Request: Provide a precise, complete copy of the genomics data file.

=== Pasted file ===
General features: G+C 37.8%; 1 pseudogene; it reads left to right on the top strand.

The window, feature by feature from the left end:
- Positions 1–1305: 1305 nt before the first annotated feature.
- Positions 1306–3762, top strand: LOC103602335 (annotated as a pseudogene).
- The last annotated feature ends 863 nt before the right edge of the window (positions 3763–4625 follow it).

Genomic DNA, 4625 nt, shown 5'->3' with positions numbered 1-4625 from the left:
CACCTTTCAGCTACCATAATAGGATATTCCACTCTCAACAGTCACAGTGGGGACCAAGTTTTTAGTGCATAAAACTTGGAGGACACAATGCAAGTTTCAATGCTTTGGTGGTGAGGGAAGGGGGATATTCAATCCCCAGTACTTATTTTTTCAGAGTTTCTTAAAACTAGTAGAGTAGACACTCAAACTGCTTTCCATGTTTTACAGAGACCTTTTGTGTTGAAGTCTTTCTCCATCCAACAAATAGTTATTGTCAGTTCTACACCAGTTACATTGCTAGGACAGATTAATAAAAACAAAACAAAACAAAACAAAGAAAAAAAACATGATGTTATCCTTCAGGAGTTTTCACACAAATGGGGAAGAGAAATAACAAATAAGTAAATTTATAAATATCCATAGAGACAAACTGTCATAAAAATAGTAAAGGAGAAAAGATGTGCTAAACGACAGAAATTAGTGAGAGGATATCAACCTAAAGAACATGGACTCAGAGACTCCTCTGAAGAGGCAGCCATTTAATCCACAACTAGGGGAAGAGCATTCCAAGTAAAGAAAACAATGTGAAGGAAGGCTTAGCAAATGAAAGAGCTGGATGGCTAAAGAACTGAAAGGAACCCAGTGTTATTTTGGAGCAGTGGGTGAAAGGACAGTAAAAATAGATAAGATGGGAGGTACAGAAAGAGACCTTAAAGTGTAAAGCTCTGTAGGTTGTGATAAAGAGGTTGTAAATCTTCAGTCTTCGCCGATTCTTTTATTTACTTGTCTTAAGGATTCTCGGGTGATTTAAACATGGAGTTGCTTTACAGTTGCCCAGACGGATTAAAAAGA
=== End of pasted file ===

General features: G+C 37.8%; 1 pseudogene; it reads left to right on the top strand.

The window, feature by feature from the left end:
- Positions 1–1305: 1305 nt before the first annotated feature.
- Positions 1306–3762, top strand: LOC103602335 (annotated as a pseudogene).
- The last annotated feature ends 863 nt before the right edge of the window (positions 3763–4625 follow it).

Genomic DNA, 4625 nt, shown 5'->3' with positions numbered 1-4625 from the left:
CACCTTTCAGCTACCATAATAGGATATTCCACTCTCAACAGTCACAGTGGGGACCAAGTTTTTAGTGCATAAAACTTGGAGGACACAATGCAAGTTTCAATGCTTTGGTGGTGAGGGAAGGGGGATATTCAATCCCCAGTACTTATTTTTTCAGAGTTTCTTAAAACTAGTAGAGTAGACACTCAAACTGCTTTCCATGTTTTACAGAGACCTTTTGTGTTGAAGTCTTTCTCCATCCAACAAATAGTTATTGTCAGTTCTACACCAGTTACATTGCTAGGACAGATTAATAAAAACAAAACAAAACAAAACAAAGAAAAAAAACATGATGTTATCCTTCAGGAGTTTTCACACAAATGGGGAAGAGAAATAACAAATAAGTAAATTTATAAATATCCATAGAGACAAACTGTCATAAAAATAGTAAAGGAGAAAAGATGTGCTAAACGACAGAAATTAGTGAGAGGATATCAACCTAAAGAACATGGACTCAGAGACTCCTCTGAAGAGGCAGCCATTTAATCCACAACTAGGGGAAGAGCATTCCAAGTAAAGAAAACAATGTGAAGGAAGGCTTAGCAAATGAAAGAGCTGGATGGCTAAAGAACTGAAAGGAACCCAGTGTTATTTTGGAGCAGTGGGTGAAAGGACAGTAAAAATAGATAAGATGGGAGGTACAGAAAGAGACCTTAAAGTGTAAAGCTCTGTAGGTTGTGATAAAGAGGTTGTAAATCTTCAGTCTTCGCCGATTCTTTTATTTACTTGTCTTAAGGATTCTCGGGTGATTTAAACATGGAGTTGCTTTACAGTTGCCCAGACGGATTAAAAAGA